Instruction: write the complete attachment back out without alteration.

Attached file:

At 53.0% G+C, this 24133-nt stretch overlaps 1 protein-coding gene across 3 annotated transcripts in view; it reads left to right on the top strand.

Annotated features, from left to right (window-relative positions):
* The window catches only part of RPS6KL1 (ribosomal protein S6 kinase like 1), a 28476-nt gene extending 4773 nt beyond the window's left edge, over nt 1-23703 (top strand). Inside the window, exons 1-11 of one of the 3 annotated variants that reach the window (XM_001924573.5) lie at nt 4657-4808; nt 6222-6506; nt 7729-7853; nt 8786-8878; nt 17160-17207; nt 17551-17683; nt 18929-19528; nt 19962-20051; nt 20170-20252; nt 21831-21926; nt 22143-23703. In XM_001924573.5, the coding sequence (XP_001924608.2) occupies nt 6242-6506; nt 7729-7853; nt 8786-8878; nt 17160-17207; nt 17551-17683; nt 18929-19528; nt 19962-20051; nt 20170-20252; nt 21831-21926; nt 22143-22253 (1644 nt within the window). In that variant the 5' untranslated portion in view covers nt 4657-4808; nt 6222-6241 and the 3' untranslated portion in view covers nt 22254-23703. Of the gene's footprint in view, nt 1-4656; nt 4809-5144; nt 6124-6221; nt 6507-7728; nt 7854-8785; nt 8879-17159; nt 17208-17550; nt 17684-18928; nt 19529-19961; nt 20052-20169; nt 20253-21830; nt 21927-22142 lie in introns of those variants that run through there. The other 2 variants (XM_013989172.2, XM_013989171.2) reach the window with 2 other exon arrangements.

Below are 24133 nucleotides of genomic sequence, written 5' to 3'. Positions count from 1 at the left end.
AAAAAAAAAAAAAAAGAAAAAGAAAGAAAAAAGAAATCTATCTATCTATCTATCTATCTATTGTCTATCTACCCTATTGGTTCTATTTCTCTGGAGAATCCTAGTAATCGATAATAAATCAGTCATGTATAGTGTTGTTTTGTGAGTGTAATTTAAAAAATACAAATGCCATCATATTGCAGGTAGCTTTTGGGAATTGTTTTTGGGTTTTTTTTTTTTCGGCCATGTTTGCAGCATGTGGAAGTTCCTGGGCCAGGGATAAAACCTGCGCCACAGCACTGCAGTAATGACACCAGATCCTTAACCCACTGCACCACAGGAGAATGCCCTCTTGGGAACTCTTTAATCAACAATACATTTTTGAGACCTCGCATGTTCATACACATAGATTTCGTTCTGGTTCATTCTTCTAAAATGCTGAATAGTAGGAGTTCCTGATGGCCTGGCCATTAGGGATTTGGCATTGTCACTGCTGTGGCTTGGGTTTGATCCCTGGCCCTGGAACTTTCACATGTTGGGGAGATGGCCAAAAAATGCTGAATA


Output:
At 53.0% G+C, this 24133-nt stretch overlaps 1 protein-coding gene across 3 annotated transcripts in view; it reads left to right on the top strand.

Annotated features, from left to right (window-relative positions):
* The window catches only part of RPS6KL1 (ribosomal protein S6 kinase like 1), a 28476-nt gene extending 4773 nt beyond the window's left edge, over nt 1-23703 (top strand). Inside the window, exons 1-11 of one of the 3 annotated variants that reach the window (XM_001924573.5) lie at nt 4657-4808; nt 6222-6506; nt 7729-7853; nt 8786-8878; nt 17160-17207; nt 17551-17683; nt 18929-19528; nt 19962-20051; nt 20170-20252; nt 21831-21926; nt 22143-23703. In XM_001924573.5, the coding sequence (XP_001924608.2) occupies nt 6242-6506; nt 7729-7853; nt 8786-8878; nt 17160-17207; nt 17551-17683; nt 18929-19528; nt 19962-20051; nt 20170-20252; nt 21831-21926; nt 22143-22253 (1644 nt within the window). In that variant the 5' untranslated portion in view covers nt 4657-4808; nt 6222-6241 and the 3' untranslated portion in view covers nt 22254-23703. Of the gene's footprint in view, nt 1-4656; nt 4809-5144; nt 6124-6221; nt 6507-7728; nt 7854-8785; nt 8879-17159; nt 17208-17550; nt 17684-18928; nt 19529-19961; nt 20052-20169; nt 20253-21830; nt 21927-22142 lie in introns of those variants that run through there. The other 2 variants (XM_013989172.2, XM_013989171.2) reach the window with 2 other exon arrangements.

Below are 24133 nucleotides of genomic sequence, written 5' to 3'. Positions count from 1 at the left end.
AAAAAAAAAAAAAAAGAAAAAGAAAGAAAAAAGAAATCTATCTATCTATCTATCTATCTATTGTCTATCTACCCTATTGGTTCTATTTCTCTGGAGAATCCTAGTAATCGATAATAAATCAGTCATGTATAGTGTTGTTTTGTGAGTGTAATTTAAAAAATACAAATGCCATCATATTGCAGGTAGCTTTTGGGAATTGTTTTTGGGTTTTTTTTTTTTCGGCCATGTTTGCAGCATGTGGAAGTTCCTGGGCCAGGGATAAAACCTGCGCCACAGCACTGCAGTAATGACACCAGATCCTTAACCCACTGCACCACAGGAGAATGCCCTCTTGGGAACTCTTTAATCAACAATACATTTTTGAGACCTCGCATGTTCATACACATAGATTTCGTTCTGGTTCATTCTTCTAAAATGCTGAATAGTAGGAGTTCCTGATGGCCTGGCCATTAGGGATTTGGCATTGTCACTGCTGTGGCTTGGGTTTGATCCCTGGCCCTGGAACTTTCACATGTTGGGGAGATGGCCAAAAAATGCTGAATA